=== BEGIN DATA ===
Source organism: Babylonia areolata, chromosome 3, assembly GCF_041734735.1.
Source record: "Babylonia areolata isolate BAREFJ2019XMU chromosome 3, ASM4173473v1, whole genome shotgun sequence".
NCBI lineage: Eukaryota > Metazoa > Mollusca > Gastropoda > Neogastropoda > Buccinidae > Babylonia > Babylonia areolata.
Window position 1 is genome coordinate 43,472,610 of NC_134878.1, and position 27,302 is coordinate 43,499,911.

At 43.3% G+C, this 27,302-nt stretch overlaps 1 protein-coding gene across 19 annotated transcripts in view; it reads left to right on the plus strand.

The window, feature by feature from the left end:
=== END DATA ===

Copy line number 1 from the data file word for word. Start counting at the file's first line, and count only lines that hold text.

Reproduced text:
Source organism: Babylonia areolata, chromosome 3, assembly GCF_041734735.1.